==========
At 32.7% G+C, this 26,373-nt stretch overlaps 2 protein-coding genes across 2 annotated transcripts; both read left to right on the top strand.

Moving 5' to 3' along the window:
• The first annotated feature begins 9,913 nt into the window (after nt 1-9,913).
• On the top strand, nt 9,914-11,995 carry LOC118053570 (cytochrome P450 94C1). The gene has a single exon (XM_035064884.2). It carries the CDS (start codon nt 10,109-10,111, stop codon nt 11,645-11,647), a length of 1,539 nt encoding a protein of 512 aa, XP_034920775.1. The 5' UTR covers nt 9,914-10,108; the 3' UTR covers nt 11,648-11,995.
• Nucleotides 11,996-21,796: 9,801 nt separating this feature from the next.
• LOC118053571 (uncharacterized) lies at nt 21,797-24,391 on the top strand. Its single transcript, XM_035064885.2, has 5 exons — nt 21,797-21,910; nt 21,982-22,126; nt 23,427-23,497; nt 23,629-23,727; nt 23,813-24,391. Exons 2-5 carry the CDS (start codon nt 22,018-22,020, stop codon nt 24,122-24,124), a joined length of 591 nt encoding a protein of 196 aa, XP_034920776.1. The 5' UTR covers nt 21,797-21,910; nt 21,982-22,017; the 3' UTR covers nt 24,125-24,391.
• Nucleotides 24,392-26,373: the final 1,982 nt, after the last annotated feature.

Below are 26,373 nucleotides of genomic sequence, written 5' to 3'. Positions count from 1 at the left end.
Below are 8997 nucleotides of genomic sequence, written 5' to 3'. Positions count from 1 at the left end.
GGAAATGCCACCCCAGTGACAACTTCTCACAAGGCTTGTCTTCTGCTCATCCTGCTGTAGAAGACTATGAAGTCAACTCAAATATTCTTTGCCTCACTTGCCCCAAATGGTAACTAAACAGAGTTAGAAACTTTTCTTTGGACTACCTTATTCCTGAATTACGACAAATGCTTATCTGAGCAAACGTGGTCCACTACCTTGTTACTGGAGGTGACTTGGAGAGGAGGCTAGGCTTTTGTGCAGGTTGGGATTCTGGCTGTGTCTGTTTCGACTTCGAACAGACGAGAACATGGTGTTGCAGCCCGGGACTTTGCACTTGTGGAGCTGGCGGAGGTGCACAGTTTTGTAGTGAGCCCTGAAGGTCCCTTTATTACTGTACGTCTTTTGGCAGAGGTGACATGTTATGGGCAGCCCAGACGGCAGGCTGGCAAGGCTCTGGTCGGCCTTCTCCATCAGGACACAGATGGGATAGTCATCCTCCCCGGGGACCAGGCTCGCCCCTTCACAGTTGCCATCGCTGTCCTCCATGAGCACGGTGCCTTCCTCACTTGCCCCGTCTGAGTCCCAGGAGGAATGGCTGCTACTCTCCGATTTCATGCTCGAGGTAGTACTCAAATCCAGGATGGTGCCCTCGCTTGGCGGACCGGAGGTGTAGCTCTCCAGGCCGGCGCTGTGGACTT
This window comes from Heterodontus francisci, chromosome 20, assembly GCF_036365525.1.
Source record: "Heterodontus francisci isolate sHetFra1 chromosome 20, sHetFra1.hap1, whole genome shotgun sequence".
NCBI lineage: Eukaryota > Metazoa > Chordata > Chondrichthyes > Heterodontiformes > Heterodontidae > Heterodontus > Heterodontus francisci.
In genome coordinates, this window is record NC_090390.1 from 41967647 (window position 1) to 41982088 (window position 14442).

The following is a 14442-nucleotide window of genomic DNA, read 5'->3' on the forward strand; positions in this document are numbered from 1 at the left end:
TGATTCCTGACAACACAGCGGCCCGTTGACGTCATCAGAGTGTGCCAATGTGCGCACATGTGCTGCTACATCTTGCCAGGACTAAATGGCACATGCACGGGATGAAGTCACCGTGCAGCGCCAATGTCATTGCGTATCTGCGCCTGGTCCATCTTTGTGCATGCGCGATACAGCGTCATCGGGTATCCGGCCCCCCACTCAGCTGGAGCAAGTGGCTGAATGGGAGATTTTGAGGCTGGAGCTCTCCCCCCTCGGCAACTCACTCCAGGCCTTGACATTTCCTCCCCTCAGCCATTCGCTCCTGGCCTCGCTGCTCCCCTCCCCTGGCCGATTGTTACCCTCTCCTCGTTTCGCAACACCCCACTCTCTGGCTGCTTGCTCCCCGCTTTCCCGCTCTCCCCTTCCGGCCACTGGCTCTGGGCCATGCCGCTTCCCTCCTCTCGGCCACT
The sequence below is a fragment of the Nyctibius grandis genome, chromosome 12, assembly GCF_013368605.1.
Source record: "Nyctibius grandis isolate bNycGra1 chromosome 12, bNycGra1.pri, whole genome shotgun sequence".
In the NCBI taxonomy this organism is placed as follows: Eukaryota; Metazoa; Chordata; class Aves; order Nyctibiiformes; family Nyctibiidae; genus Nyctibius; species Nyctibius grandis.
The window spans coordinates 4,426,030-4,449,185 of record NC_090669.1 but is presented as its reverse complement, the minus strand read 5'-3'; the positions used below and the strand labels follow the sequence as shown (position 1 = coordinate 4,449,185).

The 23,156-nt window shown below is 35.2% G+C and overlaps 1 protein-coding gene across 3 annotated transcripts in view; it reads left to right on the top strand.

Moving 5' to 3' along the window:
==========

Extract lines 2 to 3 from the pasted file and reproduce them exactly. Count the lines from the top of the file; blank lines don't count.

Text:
Moving 5' to 3' along the window:
• The first annotated feature begins 9,913 nt into the window (after nt 1-9,913).